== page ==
Saturday, December 12, 2009

Don't waist your Christmas...

A waist is a terrible thing to mind.   - Jane Caminos

 

I thought this quote was witty.  I have never ever really ever had to worry about my waist because of my gluten intolerance that I have endured for the past 15 years. I was only able to mostly eat food that was good for you. But, since I have been back eating gluten again (not sure if you knew that or not), my wife has started calling me ‘fatty.’ J It is crazy how a little here and a little there  can make some disturbing long term noticeable differences, especially around the waist area. At almost 40, I feel my body little by little wasting away, and it seems that that waste is showing at the waist.

 

It is interesting that the word waist is the same word, in sound at least, as the word waste.    I wonder if the word waist and the word waste were developed like that intentionally.  It’s as if the one word ‘waist’ is a mirror or reflection or a barometer of the other ‘waste.’  For example, you waste your life by over-eating lots of food, your waist will show it.  You waste your body by not taking good care of it, your waist will show it.    It is crazy how a little wasting of time here and wasting of time there makes a huge difference of a wasted life over time.   Wasted time will always be reflected somewhere else, and all too often that place is the waist. 

It is interesting that Jesus seems to capture this idea when he compared wasting energy for things that fill the waist.   John 6:27  in the Message version says: “Don’t waste your energy striving for perishable food like that. Work for the food that sticks with you, food that nourishes your lasting life, food the Son of Man provides. He and what he does are guaranteed by God the Father to last.”  Jesus is saying don’t waste your life for food that only grows your waist.  Don’t make food or drink or money or hobbies the source of your life.  Instead work for food that last forever, redeemed in new body, with a new waist, that reflects the good that you lived for and that is not forgotten.

 

I like how Paul in Philippians compares living for the waist and thus wasting your life versus living for eternity and being transformed in a Christ-Exalting way.  Check out the Message version of Philippians 3:18-21: “All they want is easy street. They hate Christ’s Cross. But easy street is a dead-end street. Those who live there make their bellies their gods; belches are their praise; all they can think of is their appetites.  20–21     But there’s far more to life for us. We’re citizens of high heaven! We’re waiting the arrival of the Savior, the Master, Jesus Christ, who will transform our earthy bodies into glorious bodies like his own. He’ll make us beautiful and whole with the same powerful skill by which he is putting everything as it should be, under and around him.”

 

It seems an appropriate time for all of us to think about living for eternity in a time of year when an eternal event, Christmas, becomes a temporary opportunity to indulge our stomachs.  Kind of ironic, isn’t it, how we can long to be satisfied with the food that never satisfies and never really realize it?

 

May we so gorge in the eternal food this holiday, reveling in Jesus, lingering in His Word, pondering the gift of salvation and the miracle of Christmas that it changes our holiday traditions.  May our love for the eternal food overwhelming satisfy more than the temporarys of this holiday.  And may the Word of God lead us to a changed perspective so that we spend our time differently this season. May it lead us to helping feed those who are hungry, caring for the lonely who are hungry for relationships and reaching out to our hungry-for-Jesus neighbors, visiting senior’s homes who are hungry for companionship and writing letters to our soldiers who are hungry for words from home.  May  we spend ourselves to fill the hungry that we are stuffed to overflowing.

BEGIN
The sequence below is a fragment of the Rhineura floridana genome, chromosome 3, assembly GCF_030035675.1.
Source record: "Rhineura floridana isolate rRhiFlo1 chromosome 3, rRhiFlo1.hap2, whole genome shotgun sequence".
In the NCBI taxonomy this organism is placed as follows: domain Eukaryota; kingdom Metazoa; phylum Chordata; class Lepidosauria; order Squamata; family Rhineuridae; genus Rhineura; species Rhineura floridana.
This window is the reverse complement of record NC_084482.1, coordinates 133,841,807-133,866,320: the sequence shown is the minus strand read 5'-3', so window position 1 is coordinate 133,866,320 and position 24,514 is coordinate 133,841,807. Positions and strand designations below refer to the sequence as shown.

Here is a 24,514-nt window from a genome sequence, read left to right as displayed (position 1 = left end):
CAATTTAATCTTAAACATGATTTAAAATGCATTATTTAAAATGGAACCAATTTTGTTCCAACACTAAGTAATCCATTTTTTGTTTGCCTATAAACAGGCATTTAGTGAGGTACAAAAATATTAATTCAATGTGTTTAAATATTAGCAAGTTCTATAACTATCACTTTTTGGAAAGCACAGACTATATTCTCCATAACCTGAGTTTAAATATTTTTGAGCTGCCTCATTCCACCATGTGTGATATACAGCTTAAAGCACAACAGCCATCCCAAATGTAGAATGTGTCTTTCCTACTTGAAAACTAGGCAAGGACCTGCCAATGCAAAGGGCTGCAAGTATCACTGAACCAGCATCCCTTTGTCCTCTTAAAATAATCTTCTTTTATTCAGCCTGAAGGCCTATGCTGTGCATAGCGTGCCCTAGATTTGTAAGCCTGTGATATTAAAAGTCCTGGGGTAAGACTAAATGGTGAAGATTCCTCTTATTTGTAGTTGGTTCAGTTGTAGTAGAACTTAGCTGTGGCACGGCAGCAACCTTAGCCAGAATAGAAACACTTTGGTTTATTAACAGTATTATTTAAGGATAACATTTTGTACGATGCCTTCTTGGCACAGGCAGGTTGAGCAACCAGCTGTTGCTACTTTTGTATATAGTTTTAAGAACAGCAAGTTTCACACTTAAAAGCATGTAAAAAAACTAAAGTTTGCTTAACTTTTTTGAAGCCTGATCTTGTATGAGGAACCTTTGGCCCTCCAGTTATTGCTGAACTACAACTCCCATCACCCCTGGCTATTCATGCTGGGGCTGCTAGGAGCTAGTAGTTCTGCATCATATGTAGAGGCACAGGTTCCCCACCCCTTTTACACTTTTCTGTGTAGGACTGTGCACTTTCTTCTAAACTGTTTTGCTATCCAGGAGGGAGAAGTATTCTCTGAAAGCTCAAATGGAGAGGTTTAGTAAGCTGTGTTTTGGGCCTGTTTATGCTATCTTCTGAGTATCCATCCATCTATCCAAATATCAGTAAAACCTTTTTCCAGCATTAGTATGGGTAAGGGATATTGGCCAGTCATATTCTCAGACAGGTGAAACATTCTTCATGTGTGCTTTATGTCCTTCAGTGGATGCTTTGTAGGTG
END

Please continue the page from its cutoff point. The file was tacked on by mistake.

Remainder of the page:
It will help to remember these words this holiday season from the prophet Isaiah from Isaiah 58:10: “…if you spend yourselves in behalf of the hungry and satisfy the needs of the oppressed, then your light will rise in the darkness, and your night will become like the noonday”  May we be lights for Jesus this holiday season as we spend ourselves feeding and satisfying the needs of others and being fed in the process.  Merry Christmas to you and a Merrier Christmas to those who will be blessed by you this season.

  

 

2 comments:

Ben said...

I couldn't dig up your current email address, so I thought I would comment.

I really like the irony you pointed out about Christmas, and Christ here during the "holiday" season.

Also, speaking of irony I put my nerdiness to some good use and hunted up some word origins for you. (I love me some Etymology (the study of word origins))

In a slightly funny twist, there is actually irony in Waist and Waste.

I'll save you the link time though: Waist seems to stem from the word or suggestion of growth, and Waste comes from words meaning to devastate and ruin.

So Waste should probably be closer to the word "Diet" than Waist. =)

And that concludes my morning nerdiness. I hope you enjoyed it.

Anonymous said...

Steve,
thank you so much for your words, and the time you took to write them down. I found it really inspiring, and an awesome reminder to focus on what's important. And remember that Jesus came here as one of us... in such a humble way... WOW! Thanks for the reminder, culture screams way to loud during this season that sometimes it is hard to hear the whispers of God that say, "Peace!"
--Megan (from NCC)